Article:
HP Enterprise unveils their HPC optimized Cavium ThunderX2 ARM Powered High Performance Computing platforms, the Apollo 70 is a disruptive ARM HPC processor technology with maximum memory bandwidth, familiar management and performance tools, and the density and scalability required for large HPC cluster deployments. And then HPE Labs unveils The Machine which is also powered by a Cavium ThuderX2, it is HPE's vision for the future of computing as by 2020, one hundred billion connected devices will generate far more demand for computing than today's infrastructure can accommodate.
The Machine is a custom-built device made for the era of big data. HPE says it has created the world’s largest single-memory computer. The R&D program is the largest in the history of HPE, the former enterprise division of HP that split apart from the consumer-focused division. If the project works, it could be transformative for society. But it is no small effort, as it could require a whole new kind of software. HPE's prototype can accomodate up to 160 terabytes of memory, capable of simultaneously working with the data held in every book in the Library of Congress five times over — or approximately 160 million books. According to HPE, it has never been possible to hold and manipulate whole data sets of this size in a single-memory system, and this is just a glimpse of the immense potential of Memory-Driven Computing. Following the GenZ Consortium's vision, based on the current prototype, HPE expects the architecture can scale to an exabyte-scale single-memory system and, beyond that, to a nearly limitless pool of memory — 4,096 yottabytes. For context, that is 250,000 times the entire digital universe today. With that amount of memory, HPE said it will be possible to simultaneously work with every digital health record of every person on earth, every piece of data from Facebook, every trip of Google’s autonomous vehicles, and every data set from space exploration all at the same time — getting to answers and uncovering new opportunities at unprecedented speeds.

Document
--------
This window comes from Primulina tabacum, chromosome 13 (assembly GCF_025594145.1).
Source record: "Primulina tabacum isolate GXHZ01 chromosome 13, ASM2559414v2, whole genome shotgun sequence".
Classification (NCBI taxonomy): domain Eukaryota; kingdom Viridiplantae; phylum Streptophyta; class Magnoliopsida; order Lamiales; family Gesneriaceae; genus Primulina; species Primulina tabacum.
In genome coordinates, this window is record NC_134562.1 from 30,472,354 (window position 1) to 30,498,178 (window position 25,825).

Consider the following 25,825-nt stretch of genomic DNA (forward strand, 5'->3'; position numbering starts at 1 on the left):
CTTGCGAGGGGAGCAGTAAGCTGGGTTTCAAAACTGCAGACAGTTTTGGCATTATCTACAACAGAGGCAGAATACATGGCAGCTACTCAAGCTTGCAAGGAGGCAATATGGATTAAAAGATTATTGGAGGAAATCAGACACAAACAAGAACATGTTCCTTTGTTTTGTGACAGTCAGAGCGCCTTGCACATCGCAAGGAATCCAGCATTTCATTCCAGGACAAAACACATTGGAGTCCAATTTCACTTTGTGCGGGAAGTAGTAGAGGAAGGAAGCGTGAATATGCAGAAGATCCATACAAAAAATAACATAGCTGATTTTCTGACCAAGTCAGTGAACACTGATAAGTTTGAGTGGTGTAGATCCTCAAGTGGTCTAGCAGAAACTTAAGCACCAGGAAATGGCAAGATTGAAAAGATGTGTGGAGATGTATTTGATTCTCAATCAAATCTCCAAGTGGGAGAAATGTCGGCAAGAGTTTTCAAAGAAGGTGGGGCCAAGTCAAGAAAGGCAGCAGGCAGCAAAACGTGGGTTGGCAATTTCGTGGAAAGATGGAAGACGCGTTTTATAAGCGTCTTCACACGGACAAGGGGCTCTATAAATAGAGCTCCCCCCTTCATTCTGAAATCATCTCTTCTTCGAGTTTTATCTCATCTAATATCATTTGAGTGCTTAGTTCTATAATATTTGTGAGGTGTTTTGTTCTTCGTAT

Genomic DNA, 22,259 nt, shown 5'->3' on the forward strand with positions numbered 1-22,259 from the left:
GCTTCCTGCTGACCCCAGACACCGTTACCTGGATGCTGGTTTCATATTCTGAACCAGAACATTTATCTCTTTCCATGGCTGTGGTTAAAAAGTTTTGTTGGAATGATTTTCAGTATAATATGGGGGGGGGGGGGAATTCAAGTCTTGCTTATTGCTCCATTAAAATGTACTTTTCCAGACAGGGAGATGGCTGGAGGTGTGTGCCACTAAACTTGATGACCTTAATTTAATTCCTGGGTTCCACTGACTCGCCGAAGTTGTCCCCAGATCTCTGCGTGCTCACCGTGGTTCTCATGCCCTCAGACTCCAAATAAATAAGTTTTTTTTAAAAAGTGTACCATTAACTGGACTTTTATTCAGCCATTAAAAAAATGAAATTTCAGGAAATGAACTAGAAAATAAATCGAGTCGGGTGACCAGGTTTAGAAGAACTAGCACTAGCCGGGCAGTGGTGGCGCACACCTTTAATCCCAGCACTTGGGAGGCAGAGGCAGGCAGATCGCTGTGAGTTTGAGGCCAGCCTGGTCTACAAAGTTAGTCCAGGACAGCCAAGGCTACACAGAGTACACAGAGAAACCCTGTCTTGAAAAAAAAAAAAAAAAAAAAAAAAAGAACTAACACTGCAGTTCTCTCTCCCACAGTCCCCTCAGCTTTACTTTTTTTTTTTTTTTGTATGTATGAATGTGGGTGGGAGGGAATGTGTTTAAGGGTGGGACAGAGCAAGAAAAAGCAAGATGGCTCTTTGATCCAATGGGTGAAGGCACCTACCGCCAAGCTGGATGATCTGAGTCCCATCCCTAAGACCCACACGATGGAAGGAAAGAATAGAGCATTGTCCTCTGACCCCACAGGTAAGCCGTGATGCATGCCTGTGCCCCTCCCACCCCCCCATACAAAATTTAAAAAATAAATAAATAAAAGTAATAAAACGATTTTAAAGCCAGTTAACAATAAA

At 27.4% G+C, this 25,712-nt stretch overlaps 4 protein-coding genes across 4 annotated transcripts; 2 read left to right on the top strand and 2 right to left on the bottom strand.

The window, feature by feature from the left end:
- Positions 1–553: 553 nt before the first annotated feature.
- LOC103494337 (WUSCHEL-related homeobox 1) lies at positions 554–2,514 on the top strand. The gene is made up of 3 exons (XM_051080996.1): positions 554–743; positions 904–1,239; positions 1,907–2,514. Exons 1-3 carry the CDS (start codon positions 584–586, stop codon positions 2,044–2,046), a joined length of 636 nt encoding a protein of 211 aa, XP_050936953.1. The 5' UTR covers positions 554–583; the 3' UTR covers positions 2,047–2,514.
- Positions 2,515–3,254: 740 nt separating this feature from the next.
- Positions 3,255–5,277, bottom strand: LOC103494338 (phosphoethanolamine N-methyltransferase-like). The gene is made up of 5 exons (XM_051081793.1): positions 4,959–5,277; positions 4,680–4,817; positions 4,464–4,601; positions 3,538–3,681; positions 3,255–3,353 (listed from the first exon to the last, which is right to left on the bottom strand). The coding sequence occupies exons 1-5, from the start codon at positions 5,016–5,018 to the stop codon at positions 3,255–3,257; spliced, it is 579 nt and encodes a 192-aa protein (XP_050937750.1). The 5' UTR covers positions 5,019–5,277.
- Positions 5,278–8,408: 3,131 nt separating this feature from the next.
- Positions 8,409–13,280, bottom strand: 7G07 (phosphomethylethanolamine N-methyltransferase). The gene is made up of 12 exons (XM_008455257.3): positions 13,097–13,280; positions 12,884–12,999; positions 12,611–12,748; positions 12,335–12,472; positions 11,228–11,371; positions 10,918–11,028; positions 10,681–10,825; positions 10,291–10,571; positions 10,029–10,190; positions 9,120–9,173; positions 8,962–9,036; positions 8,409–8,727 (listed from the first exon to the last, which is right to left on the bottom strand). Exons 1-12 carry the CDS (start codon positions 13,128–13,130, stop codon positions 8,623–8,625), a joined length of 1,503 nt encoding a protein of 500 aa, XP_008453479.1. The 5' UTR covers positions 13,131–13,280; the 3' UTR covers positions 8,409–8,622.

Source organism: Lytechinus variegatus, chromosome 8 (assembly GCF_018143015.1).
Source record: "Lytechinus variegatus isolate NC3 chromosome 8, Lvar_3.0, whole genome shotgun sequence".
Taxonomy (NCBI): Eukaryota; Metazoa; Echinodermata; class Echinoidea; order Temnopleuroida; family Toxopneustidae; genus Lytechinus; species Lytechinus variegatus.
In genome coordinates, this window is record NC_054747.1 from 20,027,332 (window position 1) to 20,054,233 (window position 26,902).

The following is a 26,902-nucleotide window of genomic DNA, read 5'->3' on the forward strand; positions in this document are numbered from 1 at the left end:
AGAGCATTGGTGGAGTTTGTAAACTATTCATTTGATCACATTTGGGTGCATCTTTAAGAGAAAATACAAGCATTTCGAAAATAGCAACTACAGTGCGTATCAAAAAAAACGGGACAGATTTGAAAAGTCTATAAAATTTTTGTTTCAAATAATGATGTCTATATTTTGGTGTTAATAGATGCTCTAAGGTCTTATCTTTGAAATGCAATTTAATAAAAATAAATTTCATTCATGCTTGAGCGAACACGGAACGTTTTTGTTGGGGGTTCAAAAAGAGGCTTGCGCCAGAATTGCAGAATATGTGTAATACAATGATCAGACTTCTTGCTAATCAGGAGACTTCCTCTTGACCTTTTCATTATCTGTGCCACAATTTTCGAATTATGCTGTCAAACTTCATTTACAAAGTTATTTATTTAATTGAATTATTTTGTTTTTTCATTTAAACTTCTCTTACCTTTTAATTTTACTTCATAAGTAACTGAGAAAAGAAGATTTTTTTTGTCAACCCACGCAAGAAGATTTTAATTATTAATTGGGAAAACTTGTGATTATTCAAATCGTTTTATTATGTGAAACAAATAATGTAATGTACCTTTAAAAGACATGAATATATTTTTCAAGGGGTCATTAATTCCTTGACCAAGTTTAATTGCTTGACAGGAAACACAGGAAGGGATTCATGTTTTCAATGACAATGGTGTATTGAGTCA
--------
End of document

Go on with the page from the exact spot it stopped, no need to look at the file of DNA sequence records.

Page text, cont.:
Filmed in 4K60 at Supercomputing 2017 in Denver using Panasonic GH5 ($1999 at Amazon.com) on firmware 2.1 (aperture priority, AF continuous tracking) with Leica 12mm f1.4 ($1297 at Amazon.com) with Sennheiser MKE440 stereo shotgun microphone ($325 at Amazon.com), get $25 off renting cameras and lenses with my referral link at https://share.lensrentals.com/x/wWbHqV